How Frightened Should Android Developers Be Of Stagefright
Wednesday, July 29, 2015
Stagefright is a new Android vulnerability which was found and announced by Joshua J. Drake, Zimperium zLabs Vice President of Platform Research and Exploitation. Specifically the company says Stagefright is: “…what we believe to be the worst Android vulnerabilities discovered to date.”
Here is a rundown according to Zimperium, “These issues in Stagefright code critically expose 95% of Android devices, an estimated 950 million devices. Drake’s research, to be presented at Black Hat USA on August 5 and DEF CON 23 on August 7, found multiple remote code execution vulnerabilities that can be exploited using various methods, the worst of which requires no user-interaction.”
The company advises Android users that: “Attackers only need your mobile number, using which they can remotely execute code via a specially crafted media file delivered via MMS. A fully weaponized successful attack could even delete the message before you see it. You will only see the notification. These vulnerabilities are extremely dangerous because they do not require that the victim take any action to be exploited. Unlike spear-phishing, where the victim needs to open a PDF file or a link sent by the attacker, this vulnerability can be triggered while you sleep. Before you wake up, the attacker will remove any signs of the device being compromised and you will continue your day as usual – with a Trojaned phone.”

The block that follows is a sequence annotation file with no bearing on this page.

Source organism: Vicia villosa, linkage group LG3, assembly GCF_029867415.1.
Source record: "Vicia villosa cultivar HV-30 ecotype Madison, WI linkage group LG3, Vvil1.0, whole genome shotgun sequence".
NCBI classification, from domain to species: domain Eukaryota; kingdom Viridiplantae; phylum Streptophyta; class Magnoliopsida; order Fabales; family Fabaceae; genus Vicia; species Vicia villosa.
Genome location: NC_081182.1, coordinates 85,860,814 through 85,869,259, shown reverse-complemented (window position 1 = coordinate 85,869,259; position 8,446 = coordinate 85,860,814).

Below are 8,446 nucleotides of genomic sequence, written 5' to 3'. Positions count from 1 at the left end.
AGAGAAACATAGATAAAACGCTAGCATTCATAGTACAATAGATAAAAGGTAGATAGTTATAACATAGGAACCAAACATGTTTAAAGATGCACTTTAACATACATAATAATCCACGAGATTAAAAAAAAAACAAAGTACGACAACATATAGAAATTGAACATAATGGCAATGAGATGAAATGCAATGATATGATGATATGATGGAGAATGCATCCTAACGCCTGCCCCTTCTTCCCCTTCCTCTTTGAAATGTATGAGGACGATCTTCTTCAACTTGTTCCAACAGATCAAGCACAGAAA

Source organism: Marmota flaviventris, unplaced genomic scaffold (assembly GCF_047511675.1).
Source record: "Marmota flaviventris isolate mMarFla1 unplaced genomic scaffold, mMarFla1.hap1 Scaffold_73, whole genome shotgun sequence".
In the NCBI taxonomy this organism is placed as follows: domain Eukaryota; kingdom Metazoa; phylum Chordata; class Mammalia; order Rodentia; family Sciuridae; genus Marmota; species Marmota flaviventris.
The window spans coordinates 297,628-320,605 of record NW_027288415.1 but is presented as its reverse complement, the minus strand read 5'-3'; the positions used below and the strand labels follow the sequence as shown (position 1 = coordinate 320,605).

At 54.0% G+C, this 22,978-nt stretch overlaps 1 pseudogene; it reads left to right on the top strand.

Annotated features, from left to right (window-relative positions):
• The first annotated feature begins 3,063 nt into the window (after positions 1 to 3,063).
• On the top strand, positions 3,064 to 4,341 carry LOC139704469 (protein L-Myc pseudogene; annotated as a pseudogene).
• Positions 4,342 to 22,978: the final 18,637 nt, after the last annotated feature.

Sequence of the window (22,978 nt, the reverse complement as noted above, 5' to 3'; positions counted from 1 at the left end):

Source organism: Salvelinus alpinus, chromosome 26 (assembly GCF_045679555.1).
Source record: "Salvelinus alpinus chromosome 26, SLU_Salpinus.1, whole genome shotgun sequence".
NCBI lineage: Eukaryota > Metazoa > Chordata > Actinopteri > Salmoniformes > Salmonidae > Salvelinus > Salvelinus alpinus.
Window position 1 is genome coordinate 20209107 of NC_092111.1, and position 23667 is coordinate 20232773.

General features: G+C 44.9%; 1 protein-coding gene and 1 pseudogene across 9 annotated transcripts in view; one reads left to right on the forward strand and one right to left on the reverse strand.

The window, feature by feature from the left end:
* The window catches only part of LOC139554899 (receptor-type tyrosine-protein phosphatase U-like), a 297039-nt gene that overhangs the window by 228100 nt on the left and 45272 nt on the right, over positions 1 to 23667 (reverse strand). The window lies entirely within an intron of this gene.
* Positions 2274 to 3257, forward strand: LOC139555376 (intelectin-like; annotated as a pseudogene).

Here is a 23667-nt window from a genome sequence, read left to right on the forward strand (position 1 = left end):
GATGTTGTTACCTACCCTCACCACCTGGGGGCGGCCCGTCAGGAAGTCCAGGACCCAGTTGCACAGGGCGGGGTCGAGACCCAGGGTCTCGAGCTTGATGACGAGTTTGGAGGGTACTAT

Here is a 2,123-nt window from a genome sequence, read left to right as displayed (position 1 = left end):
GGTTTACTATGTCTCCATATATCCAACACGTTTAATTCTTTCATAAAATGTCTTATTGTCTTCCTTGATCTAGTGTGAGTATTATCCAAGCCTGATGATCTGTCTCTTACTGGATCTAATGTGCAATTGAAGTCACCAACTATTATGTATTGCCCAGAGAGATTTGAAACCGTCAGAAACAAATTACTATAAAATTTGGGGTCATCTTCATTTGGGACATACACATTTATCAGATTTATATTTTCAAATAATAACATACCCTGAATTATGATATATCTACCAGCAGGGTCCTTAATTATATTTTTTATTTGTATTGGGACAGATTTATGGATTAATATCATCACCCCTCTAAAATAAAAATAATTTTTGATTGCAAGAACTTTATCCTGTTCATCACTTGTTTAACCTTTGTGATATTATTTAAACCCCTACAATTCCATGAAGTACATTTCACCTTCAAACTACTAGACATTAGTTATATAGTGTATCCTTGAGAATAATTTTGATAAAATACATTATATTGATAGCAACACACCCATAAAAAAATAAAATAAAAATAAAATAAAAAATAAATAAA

As an Android developer, there is not much that can be done as this is an OS issue. Google is issuing a patch for the vulnerability and like many similar situations, the public’s furor will die down and the situation will soon be a brief memory.
One opportunity the news does present is for application security companies like Zimperium, who undoubtedly will see a rash of inquiries from companies looking for enhanced security options. Checkmarx jumped on the bandwagon issuing its advisory on the threat as has AdaptiveMobile.
It’s certainly been an interesting past few days as the IoT has taken a major hit with the last week’s crazy Jeep hack report by Wired Magazine and now Android takes a hit with Stagefright. The public’s appetite for new technology and connectivity has so far been insatiable, however I wonder if we may soon reach a tipping point and see a consumer backlash – or it could be that the hits are coming so hot and heavy that people have just become desensitized.
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